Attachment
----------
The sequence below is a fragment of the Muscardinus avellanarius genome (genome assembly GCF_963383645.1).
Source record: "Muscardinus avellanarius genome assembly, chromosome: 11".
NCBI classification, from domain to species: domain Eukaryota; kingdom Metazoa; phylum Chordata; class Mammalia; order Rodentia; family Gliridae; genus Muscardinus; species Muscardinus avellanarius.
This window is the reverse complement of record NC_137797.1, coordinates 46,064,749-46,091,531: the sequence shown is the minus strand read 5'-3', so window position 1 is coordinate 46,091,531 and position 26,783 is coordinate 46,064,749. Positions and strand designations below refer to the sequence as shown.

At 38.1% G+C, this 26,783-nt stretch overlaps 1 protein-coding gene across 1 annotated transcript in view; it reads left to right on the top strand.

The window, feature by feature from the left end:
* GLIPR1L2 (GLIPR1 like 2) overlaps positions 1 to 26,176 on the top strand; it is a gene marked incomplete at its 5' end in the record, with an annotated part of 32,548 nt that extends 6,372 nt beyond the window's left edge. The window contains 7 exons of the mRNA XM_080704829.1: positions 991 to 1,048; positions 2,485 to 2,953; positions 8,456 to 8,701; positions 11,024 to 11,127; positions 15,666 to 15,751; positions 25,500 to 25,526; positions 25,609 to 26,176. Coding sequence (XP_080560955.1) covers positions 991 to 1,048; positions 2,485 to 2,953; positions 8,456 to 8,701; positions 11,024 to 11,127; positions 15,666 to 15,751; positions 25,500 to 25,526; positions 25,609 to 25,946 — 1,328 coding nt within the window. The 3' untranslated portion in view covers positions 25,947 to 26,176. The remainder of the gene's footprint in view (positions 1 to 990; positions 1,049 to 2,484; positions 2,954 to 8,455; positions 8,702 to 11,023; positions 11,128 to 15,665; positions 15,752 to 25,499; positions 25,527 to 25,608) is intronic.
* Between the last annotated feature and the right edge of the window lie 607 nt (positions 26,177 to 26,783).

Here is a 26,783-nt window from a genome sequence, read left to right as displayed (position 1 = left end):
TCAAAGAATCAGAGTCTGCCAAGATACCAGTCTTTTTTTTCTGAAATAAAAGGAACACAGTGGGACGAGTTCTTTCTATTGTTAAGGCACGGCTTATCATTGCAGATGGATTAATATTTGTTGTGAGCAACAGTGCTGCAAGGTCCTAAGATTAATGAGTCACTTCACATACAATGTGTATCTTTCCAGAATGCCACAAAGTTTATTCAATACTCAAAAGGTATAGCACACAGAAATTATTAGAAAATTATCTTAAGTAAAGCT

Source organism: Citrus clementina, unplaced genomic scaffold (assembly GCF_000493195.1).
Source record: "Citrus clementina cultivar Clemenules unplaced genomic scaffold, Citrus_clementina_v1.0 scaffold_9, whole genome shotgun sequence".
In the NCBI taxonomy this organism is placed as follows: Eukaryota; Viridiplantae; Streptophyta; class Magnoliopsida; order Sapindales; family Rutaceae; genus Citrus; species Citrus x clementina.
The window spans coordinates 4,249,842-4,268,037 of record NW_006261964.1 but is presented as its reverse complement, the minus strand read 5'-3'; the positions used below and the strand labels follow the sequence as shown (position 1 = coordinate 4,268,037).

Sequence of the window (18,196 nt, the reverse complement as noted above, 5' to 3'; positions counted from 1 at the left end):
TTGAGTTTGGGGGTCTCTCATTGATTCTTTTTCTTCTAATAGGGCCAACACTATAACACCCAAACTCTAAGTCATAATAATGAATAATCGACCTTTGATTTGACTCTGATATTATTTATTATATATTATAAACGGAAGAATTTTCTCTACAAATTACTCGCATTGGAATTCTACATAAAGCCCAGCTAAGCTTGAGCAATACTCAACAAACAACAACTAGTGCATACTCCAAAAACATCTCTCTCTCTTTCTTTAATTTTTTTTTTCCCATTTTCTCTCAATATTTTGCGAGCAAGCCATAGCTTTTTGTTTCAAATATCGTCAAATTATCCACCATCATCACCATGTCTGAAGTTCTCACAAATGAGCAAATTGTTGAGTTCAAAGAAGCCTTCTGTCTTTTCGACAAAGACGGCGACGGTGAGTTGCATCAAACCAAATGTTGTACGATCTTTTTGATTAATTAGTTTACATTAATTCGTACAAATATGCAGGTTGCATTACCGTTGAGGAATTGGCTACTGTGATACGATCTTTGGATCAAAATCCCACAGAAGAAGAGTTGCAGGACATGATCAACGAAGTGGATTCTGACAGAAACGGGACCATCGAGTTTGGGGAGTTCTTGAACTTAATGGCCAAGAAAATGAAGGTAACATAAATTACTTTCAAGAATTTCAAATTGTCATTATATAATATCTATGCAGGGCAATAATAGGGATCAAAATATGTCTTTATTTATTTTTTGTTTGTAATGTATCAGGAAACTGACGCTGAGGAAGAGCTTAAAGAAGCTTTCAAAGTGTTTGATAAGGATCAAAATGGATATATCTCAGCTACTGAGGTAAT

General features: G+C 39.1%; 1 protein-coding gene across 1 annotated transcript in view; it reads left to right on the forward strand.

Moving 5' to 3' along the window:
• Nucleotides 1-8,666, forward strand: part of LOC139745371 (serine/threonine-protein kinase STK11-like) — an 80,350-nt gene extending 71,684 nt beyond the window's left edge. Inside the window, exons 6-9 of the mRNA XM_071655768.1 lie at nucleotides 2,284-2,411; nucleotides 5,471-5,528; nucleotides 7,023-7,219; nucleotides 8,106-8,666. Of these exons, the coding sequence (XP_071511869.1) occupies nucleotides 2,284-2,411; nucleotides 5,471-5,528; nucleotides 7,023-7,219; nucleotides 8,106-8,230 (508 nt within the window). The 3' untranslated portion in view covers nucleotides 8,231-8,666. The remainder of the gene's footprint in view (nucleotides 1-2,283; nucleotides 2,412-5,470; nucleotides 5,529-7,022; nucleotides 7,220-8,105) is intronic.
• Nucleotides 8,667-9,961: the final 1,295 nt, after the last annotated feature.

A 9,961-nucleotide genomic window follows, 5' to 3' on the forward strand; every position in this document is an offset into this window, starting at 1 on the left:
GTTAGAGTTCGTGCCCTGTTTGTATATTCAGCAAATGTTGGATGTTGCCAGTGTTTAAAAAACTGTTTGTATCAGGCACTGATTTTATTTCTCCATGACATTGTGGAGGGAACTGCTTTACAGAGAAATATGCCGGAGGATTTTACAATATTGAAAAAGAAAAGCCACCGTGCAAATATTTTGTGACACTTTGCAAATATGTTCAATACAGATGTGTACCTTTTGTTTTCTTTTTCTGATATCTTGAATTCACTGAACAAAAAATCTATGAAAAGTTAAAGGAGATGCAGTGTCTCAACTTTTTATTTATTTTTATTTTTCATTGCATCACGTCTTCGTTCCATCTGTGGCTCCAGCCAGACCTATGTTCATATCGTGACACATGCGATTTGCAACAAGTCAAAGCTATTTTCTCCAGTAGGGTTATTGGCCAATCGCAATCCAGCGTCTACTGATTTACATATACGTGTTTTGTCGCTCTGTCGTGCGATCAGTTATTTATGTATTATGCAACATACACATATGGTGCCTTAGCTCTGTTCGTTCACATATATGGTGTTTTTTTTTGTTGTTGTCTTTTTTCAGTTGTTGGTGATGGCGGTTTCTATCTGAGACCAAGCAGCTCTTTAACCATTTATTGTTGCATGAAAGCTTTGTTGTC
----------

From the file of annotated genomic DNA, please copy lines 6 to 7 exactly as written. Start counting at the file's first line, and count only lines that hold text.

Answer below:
The window, feature by feature from the left end:
* GLIPR1L2 (GLIPR1 like 2) overlaps positions 1 to 26,176 on the top strand; it is a gene marked incomplete at its 5' end in the record, with an annotated part of 32,548 nt that extends 6,372 nt beyond the window's left edge. The window contains 7 exons of the mRNA XM_080704829.1: positions 991 to 1,048; positions 2,485 to 2,953; positions 8,456 to 8,701; positions 11,024 to 11,127; positions 15,666 to 15,751; positions 25,500 to 25,526; positions 25,609 to 26,176. Coding sequence (XP_080560955.1) covers positions 991 to 1,048; positions 2,485 to 2,953; positions 8,456 to 8,701; positions 11,024 to 11,127; positions 15,666 to 15,751; positions 25,500 to 25,526; positions 25,609 to 25,946 — 1,328 coding nt within the window. The 3' untranslated portion in view covers positions 25,947 to 26,176. The remainder of the gene's footprint in view (positions 1 to 990; positions 1,049 to 2,484; positions 2,954 to 8,455; positions 8,702 to 11,023; positions 11,128 to 15,665; positions 15,752 to 25,499; positions 25,527 to 25,608) is intronic.